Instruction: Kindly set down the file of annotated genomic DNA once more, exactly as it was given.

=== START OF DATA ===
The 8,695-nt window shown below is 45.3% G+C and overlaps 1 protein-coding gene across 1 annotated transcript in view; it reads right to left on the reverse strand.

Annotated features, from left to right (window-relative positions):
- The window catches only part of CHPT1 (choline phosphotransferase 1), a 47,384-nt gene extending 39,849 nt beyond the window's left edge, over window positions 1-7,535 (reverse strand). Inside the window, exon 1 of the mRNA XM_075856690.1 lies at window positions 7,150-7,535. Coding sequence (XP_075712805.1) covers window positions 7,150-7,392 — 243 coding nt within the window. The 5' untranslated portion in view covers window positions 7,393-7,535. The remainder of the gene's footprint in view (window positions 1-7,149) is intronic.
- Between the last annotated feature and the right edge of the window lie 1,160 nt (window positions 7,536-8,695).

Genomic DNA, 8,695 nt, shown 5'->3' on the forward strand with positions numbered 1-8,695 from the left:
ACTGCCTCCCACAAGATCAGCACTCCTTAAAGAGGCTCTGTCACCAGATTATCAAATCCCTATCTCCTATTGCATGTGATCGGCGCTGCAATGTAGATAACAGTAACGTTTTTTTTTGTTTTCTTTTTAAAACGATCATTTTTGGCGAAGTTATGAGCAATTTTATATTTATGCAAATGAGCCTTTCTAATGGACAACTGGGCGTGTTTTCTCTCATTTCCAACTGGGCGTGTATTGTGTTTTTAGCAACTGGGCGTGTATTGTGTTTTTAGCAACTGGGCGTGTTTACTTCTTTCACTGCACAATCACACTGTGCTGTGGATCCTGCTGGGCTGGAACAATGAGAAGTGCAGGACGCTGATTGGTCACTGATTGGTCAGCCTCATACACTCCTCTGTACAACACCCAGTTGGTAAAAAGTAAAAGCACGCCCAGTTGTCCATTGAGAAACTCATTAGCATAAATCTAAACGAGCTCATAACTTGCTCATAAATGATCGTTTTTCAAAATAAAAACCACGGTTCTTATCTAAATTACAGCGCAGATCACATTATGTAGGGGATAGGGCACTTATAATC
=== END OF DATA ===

The 8,695-nt window shown below is 45.3% G+C and overlaps 1 protein-coding gene across 1 annotated transcript in view; it reads right to left on the reverse strand.

Annotated features, from left to right (window-relative positions):
- The window catches only part of CHPT1 (choline phosphotransferase 1), a 47,384-nt gene extending 39,849 nt beyond the window's left edge, over window positions 1-7,535 (reverse strand). Inside the window, exon 1 of the mRNA XM_075856690.1 lies at window positions 7,150-7,535. Coding sequence (XP_075712805.1) covers window positions 7,150-7,392 — 243 coding nt within the window. The 5' untranslated portion in view covers window positions 7,393-7,535. The remainder of the gene's footprint in view (window positions 1-7,149) is intronic.
- Between the last annotated feature and the right edge of the window lie 1,160 nt (window positions 7,536-8,695).

Genomic DNA, 8,695 nt, shown 5'->3' on the forward strand with positions numbered 1-8,695 from the left:
ACTGCCTCCCACAAGATCAGCACTCCTTAAAGAGGCTCTGTCACCAGATTATCAAATCCCTATCTCCTATTGCATGTGATCGGCGCTGCAATGTAGATAACAGTAACGTTTTTTTTTGTTTTCTTTTTAAAACGATCATTTTTGGCGAAGTTATGAGCAATTTTATATTTATGCAAATGAGCCTTTCTAATGGACAACTGGGCGTGTTTTCTCTCATTTCCAACTGGGCGTGTATTGTGTTTTTAGCAACTGGGCGTGTATTGTGTTTTTAGCAACTGGGCGTGTTTACTTCTTTCACTGCACAATCACACTGTGCTGTGGATCCTGCTGGGCTGGAACAATGAGAAGTGCAGGACGCTGATTGGTCACTGATTGGTCAGCCTCATACACTCCTCTGTACAACACCCAGTTGGTAAAAAGTAAAAGCACGCCCAGTTGTCCATTGAGAAACTCATTAGCATAAATCTAAACGAGCTCATAACTTGCTCATAAATGATCGTTTTTCAAAATAAAAACCACGGTTCTTATCTAAATTACAGCGCAGATCACATTATGTAGGGGATAGGGCACTTATAATC